The Mystery of Pectin Revealed
by Aimee Stockman

It is my love of jelly and jams that led me to find the answers to these questions on pectin.

 What is Pectin?

 According the London SB University pectin is an acidic structural polysaccharide, found in fruit and vegetables. They are water-soluble polymers of galacturonic acid that forms sols and gels with water, which makes them perfect for jellys. Pectin has a complex structure. Preparations consist of substructural entities that depend on their source and extraction methodology.

The following is a diagram of the location of pectin in cell walls of fruit from the international pectin producers association.

They explain that "Pectin in this state contains a range of neutral sugar molecules, in a complex non-random structure, containing blocks of homogalacturonic acid (sometimes called "smooth regions"), and blocks containing many neutral sugar molecules (rhamnose, galactose, arabinose, and lesser amounts of other sugars) in a highly branched structure (sometimes referred to as "hairy regions").  When pectin is extracted, much of the hairy regions are destroyed, leaving mainly the smooth galacturonic acid regions, with a few neutral sugar units attached or in the main linear chain. The nature and placing of these neutral sugars may vary with the source material, and have some influence on the properties of pectins from different origins. However, the biggest influence on pectin properties is the degree of esterification (DE), which determines, for example, the degree of reactivity with calcium and other cations."

How is pectin extracted?

Pectins are one of the important components of the cell wall. They are mainly prepared from 'waste' citrus peel and apple pomace. In one method, called flash extraction of pectin by steam injection, they use a high-temperature, high-speed procedure that appears to be ideal for extracting high quality pectin.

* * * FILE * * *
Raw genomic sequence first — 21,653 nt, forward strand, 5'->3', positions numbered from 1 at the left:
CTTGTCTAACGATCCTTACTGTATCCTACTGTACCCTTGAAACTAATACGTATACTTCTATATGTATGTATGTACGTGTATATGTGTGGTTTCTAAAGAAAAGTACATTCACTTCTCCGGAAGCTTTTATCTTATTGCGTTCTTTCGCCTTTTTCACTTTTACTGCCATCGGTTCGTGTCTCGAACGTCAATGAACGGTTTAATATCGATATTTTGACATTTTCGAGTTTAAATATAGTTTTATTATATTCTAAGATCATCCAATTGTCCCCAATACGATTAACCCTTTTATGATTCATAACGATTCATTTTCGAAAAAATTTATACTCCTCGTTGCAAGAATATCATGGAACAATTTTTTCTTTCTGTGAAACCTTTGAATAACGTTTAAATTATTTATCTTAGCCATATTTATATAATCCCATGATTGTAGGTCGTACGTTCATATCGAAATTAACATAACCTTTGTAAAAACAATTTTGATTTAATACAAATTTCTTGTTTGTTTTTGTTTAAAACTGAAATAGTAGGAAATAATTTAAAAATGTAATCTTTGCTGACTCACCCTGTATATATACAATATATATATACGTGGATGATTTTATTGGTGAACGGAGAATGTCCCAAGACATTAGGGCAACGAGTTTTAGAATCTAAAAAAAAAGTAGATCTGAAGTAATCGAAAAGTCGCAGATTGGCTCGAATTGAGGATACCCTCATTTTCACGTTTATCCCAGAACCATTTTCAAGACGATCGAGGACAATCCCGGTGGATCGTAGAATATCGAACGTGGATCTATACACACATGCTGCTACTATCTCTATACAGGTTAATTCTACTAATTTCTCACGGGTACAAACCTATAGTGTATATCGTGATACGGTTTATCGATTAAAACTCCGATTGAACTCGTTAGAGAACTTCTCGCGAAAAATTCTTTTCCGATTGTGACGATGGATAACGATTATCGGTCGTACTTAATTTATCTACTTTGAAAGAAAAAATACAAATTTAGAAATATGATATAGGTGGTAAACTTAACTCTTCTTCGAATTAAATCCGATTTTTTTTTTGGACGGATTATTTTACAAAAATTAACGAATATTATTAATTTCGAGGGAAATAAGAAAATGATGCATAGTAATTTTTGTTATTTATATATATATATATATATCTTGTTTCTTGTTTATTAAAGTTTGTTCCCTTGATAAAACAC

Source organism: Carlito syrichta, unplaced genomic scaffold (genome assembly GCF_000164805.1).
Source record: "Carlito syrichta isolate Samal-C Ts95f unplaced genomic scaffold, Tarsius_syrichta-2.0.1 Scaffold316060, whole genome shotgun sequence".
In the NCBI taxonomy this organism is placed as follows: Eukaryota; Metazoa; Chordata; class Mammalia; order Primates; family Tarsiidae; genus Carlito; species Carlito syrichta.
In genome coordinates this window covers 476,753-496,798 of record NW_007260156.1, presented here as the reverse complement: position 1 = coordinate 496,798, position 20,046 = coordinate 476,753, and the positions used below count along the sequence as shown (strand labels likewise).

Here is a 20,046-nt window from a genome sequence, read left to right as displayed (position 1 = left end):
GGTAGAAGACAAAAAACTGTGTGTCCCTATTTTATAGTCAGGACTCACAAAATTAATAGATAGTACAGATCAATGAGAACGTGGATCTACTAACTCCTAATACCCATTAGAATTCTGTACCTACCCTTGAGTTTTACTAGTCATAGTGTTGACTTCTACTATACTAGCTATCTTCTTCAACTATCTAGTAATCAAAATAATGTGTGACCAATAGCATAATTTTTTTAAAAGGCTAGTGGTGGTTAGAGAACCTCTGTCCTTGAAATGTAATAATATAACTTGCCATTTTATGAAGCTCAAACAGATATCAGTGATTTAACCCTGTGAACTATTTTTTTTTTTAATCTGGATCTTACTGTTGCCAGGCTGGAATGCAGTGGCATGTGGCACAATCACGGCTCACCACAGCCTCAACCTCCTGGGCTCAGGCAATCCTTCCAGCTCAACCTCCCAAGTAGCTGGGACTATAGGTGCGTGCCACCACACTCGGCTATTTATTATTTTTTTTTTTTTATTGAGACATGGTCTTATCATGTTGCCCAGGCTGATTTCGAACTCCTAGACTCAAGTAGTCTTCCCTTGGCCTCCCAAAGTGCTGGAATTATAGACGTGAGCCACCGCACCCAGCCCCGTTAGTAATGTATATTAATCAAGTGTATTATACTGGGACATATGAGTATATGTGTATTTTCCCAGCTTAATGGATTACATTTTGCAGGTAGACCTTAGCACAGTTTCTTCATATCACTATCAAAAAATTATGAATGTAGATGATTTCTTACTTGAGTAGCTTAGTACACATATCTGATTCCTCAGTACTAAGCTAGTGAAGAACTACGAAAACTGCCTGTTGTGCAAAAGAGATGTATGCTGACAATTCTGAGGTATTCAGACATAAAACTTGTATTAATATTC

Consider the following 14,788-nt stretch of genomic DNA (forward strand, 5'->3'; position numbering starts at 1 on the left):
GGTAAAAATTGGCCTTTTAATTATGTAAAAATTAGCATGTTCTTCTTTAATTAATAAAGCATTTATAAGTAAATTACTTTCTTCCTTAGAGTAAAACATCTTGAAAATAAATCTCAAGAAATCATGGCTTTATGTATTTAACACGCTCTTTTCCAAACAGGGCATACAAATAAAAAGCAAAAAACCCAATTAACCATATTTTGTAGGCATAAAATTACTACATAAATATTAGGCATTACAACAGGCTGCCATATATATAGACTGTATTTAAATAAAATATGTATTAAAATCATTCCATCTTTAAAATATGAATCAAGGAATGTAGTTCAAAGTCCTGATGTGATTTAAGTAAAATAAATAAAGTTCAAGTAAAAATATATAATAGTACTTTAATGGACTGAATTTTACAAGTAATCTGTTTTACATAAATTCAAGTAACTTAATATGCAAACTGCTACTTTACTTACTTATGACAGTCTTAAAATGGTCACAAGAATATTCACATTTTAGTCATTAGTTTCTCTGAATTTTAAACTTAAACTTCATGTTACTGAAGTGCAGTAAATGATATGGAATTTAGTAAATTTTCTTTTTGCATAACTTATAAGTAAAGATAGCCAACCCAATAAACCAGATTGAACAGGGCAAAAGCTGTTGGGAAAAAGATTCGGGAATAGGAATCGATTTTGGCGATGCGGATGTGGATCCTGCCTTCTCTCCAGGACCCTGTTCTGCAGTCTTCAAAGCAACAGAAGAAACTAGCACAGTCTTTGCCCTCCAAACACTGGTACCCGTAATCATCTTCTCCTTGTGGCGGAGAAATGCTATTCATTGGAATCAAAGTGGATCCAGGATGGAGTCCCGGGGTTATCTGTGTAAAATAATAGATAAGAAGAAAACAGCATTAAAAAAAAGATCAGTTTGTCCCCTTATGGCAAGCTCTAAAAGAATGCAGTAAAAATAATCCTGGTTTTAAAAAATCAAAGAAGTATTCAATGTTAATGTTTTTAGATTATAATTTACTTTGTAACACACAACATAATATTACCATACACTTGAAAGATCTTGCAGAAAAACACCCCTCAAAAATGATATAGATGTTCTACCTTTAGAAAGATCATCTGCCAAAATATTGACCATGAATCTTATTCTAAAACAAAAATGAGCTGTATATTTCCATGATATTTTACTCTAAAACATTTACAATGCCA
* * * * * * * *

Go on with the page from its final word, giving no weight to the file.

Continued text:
It is even possible to extract pectin from fruits such as apples in your own kitchen. One method is described by Sam Thayer on a website listed below.

 What is Pectin used for?


Pectin is a "gum" found naturally in fruits that causes jelly to gel. Tart apples, crab apples, sour plums, Concord grapes, quinces, gooseberries, red currants and cranberries are especially high in pectin.

Apricots, blueberries, cherries, peaches, pineapple, rhubarb and strawberries are low in pectin. Underripe fruit has more pectin than fully ripe fruit. Jellies and jams made without added pectin should use 1/4 underripe fruit (LSBU). Pectins are mainly used as gelling agents, but can also act as thickener, water binder and stabilizer. Many recipes call for the addition of pectin.

Pectin is available commercially either in powdered or liquid form. These two forms are not interchangeable, so use the type specified in the recipe. Powdered pectin is mixed with the unheated fruit or juice. Liquid pectin is added to the cooked fruit and sugar mixture immediately after it is removed from the heat. When making jellies or jams with added pectin, use fully-ripe fruit.

It is even suggested by Viable Herb Solutions that Pectin, in the diets of humans and lab animals, has been shown to increase the excretion of lipids, cholesterol and bile acids, and reduce serum cholesterol levels. Pectins operate by binding with bile acids,hereby decreasing cholesterol and fat absorption. In addition to these there are pectin shampoo products, confections, beverages, milk products, ice creams, and dietary products.

If you would like any more information on pectin and it's uses, I compiled a list of websites below.

Resources For any products or information on ordering pectin online.

For more information on pectin Picture of raspberries preserves.html Picture of Jelly/Jams The London South Bank University studies on pectin

More on apples

Sam Thayers extraction method

Another use for Pectin Pectin explanation

Examples of more uses for pectin